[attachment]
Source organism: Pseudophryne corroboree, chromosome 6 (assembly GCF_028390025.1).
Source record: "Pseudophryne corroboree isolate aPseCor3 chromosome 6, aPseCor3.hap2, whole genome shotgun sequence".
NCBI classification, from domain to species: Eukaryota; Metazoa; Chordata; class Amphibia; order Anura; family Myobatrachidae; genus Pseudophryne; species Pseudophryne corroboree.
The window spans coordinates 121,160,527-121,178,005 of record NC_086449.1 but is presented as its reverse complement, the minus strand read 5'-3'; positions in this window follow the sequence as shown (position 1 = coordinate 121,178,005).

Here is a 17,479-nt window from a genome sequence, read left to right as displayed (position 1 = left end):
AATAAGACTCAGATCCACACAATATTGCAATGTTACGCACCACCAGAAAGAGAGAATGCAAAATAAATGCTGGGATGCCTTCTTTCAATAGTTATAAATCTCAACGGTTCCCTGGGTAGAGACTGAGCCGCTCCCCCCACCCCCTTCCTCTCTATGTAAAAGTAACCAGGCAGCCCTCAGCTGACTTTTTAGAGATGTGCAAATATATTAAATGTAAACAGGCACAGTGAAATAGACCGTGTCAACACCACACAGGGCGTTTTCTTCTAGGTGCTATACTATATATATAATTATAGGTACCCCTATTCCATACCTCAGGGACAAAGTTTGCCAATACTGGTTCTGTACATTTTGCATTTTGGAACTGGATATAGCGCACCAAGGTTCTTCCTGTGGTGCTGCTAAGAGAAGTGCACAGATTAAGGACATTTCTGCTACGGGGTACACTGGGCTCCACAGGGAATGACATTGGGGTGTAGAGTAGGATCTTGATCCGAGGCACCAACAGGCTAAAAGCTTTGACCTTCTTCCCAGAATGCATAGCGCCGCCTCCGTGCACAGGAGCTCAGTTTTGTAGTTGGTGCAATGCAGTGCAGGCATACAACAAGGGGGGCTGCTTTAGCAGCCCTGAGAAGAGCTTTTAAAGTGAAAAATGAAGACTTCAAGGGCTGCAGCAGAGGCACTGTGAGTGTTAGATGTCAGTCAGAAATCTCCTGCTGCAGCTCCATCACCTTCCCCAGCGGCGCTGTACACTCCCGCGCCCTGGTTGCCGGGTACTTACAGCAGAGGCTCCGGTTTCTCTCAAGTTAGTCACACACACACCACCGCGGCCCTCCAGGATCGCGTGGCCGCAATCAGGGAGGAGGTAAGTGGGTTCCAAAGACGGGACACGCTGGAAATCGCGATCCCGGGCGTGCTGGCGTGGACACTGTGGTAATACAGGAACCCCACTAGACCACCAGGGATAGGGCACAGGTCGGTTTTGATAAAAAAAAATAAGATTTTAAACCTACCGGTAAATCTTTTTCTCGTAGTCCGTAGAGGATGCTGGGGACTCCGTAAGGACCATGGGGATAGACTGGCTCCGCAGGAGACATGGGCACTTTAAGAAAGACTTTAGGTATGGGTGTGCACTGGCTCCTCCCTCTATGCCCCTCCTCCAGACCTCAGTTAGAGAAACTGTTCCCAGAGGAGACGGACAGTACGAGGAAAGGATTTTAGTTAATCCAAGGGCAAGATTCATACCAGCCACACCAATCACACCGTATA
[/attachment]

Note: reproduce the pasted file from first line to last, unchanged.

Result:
Source organism: Pseudophryne corroboree, chromosome 6 (assembly GCF_028390025.1).
Source record: "Pseudophryne corroboree isolate aPseCor3 chromosome 6, aPseCor3.hap2, whole genome shotgun sequence".
NCBI classification, from domain to species: Eukaryota; Metazoa; Chordata; class Amphibia; order Anura; family Myobatrachidae; genus Pseudophryne; species Pseudophryne corroboree.
The window spans coordinates 121,160,527-121,178,005 of record NC_086449.1 but is presented as its reverse complement, the minus strand read 5'-3'; positions in this window follow the sequence as shown (position 1 = coordinate 121,178,005).

Here is a 17,479-nt window from a genome sequence, read left to right as displayed (position 1 = left end):
AATAAGACTCAGATCCACACAATATTGCAATGTTACGCACCACCAGAAAGAGAGAATGCAAAATAAATGCTGGGATGCCTTCTTTCAATAGTTATAAATCTCAACGGTTCCCTGGGTAGAGACTGAGCCGCTCCCCCCACCCCCTTCCTCTCTATGTAAAAGTAACCAGGCAGCCCTCAGCTGACTTTTTAGAGATGTGCAAATATATTAAATGTAAACAGGCACAGTGAAATAGACCGTGTCAACACCACACAGGGCGTTTTCTTCTAGGTGCTATACTATATATATAATTATAGGTACCCCTATTCCATACCTCAGGGACAAAGTTTGCCAATACTGGTTCTGTACATTTTGCATTTTGGAACTGGATATAGCGCACCAAGGTTCTTCCTGTGGTGCTGCTAAGAGAAGTGCACAGATTAAGGACATTTCTGCTACGGGGTACACTGGGCTCCACAGGGAATGACATTGGGGTGTAGAGTAGGATCTTGATCCGAGGCACCAACAGGCTAAAAGCTTTGACCTTCTTCCCAGAATGCATAGCGCCGCCTCCGTGCACAGGAGCTCAGTTTTGTAGTTGGTGCAATGCAGTGCAGGCATACAACAAGGGGGGCTGCTTTAGCAGCCCTGAGAAGAGCTTTTAAAGTGAAAAATGAAGACTTCAAGGGCTGCAGCAGAGGCACTGTGAGTGTTAGATGTCAGTCAGAAATCTCCTGCTGCAGCTCCATCACCTTCCCCAGCGGCGCTGTACACTCCCGCGCCCTGGTTGCCGGGTACTTACAGCAGAGGCTCCGGTTTCTCTCAAGTTAGTCACACACACACCACCGCGGCCCTCCAGGATCGCGTGGCCGCAATCAGGGAGGAGGTAAGTGGGTTCCAAAGACGGGACACGCTGGAAATCGCGATCCCGGGCGTGCTGGCGTGGACACTGTGGTAATACAGGAACCCCACTAGACCACCAGGGATAGGGCACAGGTCGGTTTTGATAAAAAAAAATAAGATTTTAAACCTACCGGTAAATCTTTTTCTCGTAGTCCGTAGAGGATGCTGGGGACTCCGTAAGGACCATGGGGATAGACTGGCTCCGCAGGAGACATGGGCACTTTAAGAAAGACTTTAGGTATGGGTGTGCACTGGCTCCTCCCTCTATGCCCCTCCTCCAGACCTCAGTTAGAGAAACTGTTCCCAGAGGAGACGGACAGTACGAGGAAAGGATTTTAGTTAATCCAAGGGCAAGATTCATACCAGCCACACCAATCACACCGTATA